So now more about our fence and it’s impact on world ecology…
Bob, our construction-adept neighbor, found a beehive in our fence and had to suspend work. Bees don’t like vibrations, and with all the hammering and stuff, poor Bob was worried about getting stung. Luckily the bees were the placid, peaceful kind, not the killer African hybrids or we might be at Bob’s funeral right now!
Discovery of the beehive required a decision to be made – how to remove the hive? I called the city. No, they do not come out to remove bees from private property. Was the hive on any public property? No? Then here’s the name of the bee removal company the city uses…The Bee Man.
I talked to the Bee Men, who apparently come out in their bee suits and spray poisons or gases at the bees to kill them and eradicate their homes. I was very uncomfortable with this option; the bees weren’t hurting anyone, it felt wrong to destroy them. I happened to ask if there was any way to move the bees without killing them. Voila! They gave me the name of a local beekeeper.
Bob (yes, yet another Bob) the Beekeeper came out, inspected the hive and pronounced it viable for transfer to his apiary (that is what a commercial beehive is called). Amazingly, Bob the Beekeeper approached the large hive with absolutely no trepidation and no bee suit. I asked him how many times he’d been stung in his career and to my surprise he said not too many. He actually stuck his fingers into the bustling hive and touched some of the bees! They didn’t even flinch.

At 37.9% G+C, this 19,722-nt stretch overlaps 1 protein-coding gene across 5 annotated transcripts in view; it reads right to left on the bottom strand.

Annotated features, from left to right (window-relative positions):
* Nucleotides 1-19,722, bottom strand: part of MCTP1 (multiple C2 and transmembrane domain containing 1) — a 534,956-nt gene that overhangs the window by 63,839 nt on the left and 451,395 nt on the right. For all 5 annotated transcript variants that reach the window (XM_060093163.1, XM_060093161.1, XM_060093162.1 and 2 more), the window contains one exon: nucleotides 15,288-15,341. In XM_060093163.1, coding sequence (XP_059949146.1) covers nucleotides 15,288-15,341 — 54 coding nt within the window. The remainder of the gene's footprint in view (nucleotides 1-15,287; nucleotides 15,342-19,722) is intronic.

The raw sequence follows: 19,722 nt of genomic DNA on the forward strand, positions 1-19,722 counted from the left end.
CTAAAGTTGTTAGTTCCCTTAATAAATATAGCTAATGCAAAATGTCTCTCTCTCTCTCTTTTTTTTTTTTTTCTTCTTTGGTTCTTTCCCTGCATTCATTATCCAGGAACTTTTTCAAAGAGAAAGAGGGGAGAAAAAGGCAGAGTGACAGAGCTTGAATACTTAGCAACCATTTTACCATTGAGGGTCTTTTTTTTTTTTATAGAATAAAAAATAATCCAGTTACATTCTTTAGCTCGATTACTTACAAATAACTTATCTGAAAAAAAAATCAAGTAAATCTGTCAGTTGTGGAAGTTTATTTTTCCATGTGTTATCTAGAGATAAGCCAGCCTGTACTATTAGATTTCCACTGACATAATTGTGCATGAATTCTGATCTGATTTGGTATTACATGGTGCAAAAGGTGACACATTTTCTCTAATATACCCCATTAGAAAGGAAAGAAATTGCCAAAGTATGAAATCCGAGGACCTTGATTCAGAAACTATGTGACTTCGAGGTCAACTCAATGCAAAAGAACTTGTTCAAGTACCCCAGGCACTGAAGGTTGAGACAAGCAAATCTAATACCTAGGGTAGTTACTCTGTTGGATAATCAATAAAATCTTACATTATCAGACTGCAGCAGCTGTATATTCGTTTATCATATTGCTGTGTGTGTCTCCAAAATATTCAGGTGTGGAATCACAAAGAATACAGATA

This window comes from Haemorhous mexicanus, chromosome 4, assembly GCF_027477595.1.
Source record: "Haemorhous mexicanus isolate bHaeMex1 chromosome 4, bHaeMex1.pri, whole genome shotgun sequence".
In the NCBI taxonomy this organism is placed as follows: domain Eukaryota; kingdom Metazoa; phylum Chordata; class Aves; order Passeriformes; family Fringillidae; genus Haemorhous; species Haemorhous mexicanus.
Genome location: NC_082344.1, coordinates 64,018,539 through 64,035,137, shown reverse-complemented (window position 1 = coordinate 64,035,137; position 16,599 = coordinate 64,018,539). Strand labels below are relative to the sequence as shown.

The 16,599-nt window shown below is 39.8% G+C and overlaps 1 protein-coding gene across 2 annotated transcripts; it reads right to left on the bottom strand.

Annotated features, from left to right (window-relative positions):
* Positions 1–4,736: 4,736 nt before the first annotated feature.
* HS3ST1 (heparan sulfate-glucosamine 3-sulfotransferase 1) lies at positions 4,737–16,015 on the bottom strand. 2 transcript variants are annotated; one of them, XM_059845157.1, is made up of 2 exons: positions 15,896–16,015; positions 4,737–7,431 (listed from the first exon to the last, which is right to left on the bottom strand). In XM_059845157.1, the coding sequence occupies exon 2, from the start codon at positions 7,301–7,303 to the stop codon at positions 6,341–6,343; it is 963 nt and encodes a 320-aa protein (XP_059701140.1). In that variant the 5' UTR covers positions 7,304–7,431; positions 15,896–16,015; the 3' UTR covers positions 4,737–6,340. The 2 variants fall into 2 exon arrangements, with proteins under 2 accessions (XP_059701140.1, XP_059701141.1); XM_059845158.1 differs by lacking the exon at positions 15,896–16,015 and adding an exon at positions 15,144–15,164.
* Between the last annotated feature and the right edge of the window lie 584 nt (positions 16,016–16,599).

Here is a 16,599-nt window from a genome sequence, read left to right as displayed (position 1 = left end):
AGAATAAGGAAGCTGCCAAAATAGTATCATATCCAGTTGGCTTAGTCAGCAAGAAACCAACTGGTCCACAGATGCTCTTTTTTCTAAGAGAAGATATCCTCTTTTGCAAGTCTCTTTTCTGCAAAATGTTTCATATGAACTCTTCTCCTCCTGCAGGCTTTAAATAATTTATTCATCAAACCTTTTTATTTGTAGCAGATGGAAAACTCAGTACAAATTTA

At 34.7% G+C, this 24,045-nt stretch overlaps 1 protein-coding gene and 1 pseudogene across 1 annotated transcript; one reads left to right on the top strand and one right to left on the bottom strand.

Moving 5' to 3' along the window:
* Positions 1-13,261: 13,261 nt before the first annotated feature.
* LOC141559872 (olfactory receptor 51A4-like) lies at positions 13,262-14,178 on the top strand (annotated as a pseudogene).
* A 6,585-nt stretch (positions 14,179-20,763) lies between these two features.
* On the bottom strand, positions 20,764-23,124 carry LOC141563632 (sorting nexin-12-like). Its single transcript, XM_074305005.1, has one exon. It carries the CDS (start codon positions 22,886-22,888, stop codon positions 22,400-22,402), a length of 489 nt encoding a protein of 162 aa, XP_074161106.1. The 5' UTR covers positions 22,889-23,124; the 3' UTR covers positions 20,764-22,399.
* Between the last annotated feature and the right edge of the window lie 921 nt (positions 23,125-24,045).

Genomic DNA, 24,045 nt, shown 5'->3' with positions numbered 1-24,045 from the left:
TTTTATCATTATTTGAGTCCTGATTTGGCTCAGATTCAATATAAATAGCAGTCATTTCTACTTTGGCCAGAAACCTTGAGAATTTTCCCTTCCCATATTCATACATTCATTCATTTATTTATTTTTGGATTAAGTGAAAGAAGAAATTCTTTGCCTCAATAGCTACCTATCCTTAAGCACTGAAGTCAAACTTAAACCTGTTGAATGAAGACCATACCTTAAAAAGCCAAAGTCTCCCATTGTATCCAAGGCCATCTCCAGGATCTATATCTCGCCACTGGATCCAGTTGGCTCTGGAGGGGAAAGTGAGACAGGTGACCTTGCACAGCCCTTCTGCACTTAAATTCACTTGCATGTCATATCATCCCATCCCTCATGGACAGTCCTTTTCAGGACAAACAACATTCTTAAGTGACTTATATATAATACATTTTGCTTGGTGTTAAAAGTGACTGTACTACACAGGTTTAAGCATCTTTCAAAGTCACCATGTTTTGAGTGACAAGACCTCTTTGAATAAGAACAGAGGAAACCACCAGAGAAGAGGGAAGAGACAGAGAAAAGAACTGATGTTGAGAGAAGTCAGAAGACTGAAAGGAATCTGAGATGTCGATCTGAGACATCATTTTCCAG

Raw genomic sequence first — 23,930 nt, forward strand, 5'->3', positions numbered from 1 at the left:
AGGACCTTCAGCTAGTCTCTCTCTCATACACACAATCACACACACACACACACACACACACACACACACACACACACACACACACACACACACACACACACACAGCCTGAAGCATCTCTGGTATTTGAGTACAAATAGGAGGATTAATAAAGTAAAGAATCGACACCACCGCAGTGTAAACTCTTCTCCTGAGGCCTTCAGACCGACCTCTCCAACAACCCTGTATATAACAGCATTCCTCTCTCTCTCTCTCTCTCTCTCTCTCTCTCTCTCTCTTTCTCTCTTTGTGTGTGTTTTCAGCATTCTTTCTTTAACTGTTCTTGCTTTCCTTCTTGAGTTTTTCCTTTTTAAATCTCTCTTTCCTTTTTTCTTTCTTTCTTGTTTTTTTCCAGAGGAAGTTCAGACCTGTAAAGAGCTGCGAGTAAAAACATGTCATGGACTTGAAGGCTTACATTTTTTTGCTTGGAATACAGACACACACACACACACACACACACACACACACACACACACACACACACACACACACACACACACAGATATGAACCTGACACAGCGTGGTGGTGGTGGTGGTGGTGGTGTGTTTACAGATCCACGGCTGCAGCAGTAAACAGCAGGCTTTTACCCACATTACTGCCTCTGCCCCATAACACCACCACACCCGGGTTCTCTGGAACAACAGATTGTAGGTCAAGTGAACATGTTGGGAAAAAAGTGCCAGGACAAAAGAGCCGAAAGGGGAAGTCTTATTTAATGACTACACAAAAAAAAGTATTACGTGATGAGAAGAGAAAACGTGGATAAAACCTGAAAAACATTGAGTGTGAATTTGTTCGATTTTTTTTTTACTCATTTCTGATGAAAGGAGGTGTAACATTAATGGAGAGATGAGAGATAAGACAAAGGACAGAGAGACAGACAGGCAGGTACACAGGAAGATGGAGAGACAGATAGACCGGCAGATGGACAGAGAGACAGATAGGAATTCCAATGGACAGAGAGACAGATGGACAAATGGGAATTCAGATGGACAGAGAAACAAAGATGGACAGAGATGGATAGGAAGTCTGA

He decided to take the bees back to his apiary. Unfortunately we weren’t at home when Bob the Beekeeper came back, so I missed the spectacle of hive removal (else I would have some cool pics for this blog). He gave us some honey from our hive, wax and all!
Later when we went shopping at Mother’s Market, we saw Beekeeper Bob’s products for sale in the honey aisle! It was fun to know the person the honey came from. One day the honey from our bees may show up on that market’s shelves!
I feel very good about the choice we made. There are too many poisons in our environment already, and too many people opting for destruction of wildlife rather than working with it.
Beekeeper Bob left us with some interesting bee facts:
Bees only live 5 to 6 weeks. That’s why the queen lays thousands of eggs at a time.
Beekeeper Bob’s friend was a bee consultant for the movie “Ulee’s Gold” (with Peter Fonda). He told us that his friend trimmed the stingers off 5000 bees to make them safe for the actors to interact with. So all those swarms of bees in the movie were “stinger eunuchs”!
After having a beehive removed, you must seal the area with paint because roving bees will smell the remnants of the lost hive and re-establish it. Bees have extremely sensitive smell organs.